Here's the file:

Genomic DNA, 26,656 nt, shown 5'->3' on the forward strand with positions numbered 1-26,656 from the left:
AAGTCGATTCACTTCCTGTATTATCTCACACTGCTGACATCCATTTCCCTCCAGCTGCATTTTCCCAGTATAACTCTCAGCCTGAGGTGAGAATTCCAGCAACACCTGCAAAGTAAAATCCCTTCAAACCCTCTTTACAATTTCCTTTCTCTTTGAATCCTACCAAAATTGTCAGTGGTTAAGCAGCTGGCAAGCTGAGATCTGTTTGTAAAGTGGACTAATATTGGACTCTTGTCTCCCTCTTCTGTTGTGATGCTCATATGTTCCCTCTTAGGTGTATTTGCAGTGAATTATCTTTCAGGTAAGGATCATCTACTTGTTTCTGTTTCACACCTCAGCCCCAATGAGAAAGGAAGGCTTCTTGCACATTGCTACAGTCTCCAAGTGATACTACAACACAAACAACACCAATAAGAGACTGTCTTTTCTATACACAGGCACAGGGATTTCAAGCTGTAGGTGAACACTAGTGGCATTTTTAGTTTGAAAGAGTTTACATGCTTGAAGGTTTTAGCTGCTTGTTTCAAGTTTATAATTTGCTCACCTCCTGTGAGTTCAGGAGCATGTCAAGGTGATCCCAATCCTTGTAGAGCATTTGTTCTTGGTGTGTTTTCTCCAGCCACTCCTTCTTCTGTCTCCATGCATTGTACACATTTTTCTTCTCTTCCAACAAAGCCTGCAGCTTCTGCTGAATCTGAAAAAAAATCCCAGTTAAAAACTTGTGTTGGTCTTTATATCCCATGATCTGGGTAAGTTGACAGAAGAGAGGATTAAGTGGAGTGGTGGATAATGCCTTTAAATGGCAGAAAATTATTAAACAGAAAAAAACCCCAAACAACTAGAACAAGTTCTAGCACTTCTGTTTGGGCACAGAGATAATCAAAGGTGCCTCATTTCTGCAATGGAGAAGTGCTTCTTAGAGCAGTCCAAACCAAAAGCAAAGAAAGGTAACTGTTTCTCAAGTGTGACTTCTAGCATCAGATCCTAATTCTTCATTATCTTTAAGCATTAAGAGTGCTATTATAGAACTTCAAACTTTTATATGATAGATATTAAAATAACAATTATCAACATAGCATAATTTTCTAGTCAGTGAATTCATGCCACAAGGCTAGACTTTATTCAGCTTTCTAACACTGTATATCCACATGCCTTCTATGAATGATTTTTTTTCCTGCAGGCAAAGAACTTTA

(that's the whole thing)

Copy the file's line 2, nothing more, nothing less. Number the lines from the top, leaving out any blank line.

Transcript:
AAGTCGATTCACTTCCTGTATTATCTCACACTGCTGACATCCATTTCCCTCCAGCTGCATTTTCCCAGTATAACTCTCAGCCTGAGGTGAGAATTCCAGCAACACCTGCAAAGTAAAATCCCTTCAAACCCTCTTTACAATTTCCTTTCTCTTTGAATCCTACCAAAATTGTCAGTGGTTAAGCAGCTGGCAAGCTGAGATCTGTTTGTAAAGTGGACTAATATTGGACTCTTGTCTCCCTCTTCTGTTGTGATGCTCATATGTTCCCTCTTAGGTGTATTTGCAGTGAATTATCTTTCAGGTAAGGATCATCTACTTGTTTCTGTTTCACACCTCAGCCCCAATGAGAAAGGAAGGCTTCTTGCACATTGCTACAGTCTCCAAGTGATACTACAACACAAACAACACCAATAAGAGACTGTCTTTTCTATACACAGGCACAGGGATTTCAAGCTGTAGGTGAACACTAGTGGCATTTTTAGTTTGAAAGAGTTTACATGCTTGAAGGTTTTAGCTGCTTGTTTCAAGTTTATAATTTGCTCACCTCCTGTGAGTTCAGGAGCATGTCAAGGTGATCCCAATCCTTGTAGAGCATTTGTTCTTGGTGTGTTTTCTCCAGCCACTCCTTCTTCTGTCTCCATGCATTGTACACATTTTTCTTCTCTTCCAACAAAGCCTGCAGCTTCTGCTGAATCTGAAAAAAAATCCCAGTTAAAAACTTGTGTTGGTCTTTATATCCCATGATCTGGGTAAGTTGACAGAAGAGAGGATTAAGTGGAGTGGTGGATAATGCCTTTAAATGGCAGAAAATTATTAAACAGAAAAAAACCCCAAACAACTAGAACAAGTTCTAGCACTTCTGTTTGGGCACAGAGATAATCAAAGGTGCCTCATTTCTGCAATGGAGAAGTGCTTCTTAGAGCAGTCCAAACCAAAAGCAAAGAAAGGTAACTGTTTCTCAAGTGTGACTTCTAGCATCAGATCCTAATTCTTCATTATCTTTAAGCATTAAGAGTGCTATTATAGAACTTCAAACTTTTATATGATAGATATTAAAATAACAATTATCAACATAGCATAATTTTCTAGTCAGTGAATTCATGCCACAAGGCTAGACTTTATTCAGCTTTCTAACACTGTATATCCACATGCCTTCTATGAATGATTTTTTTTCCTGCAGGCAAAGAACTTTA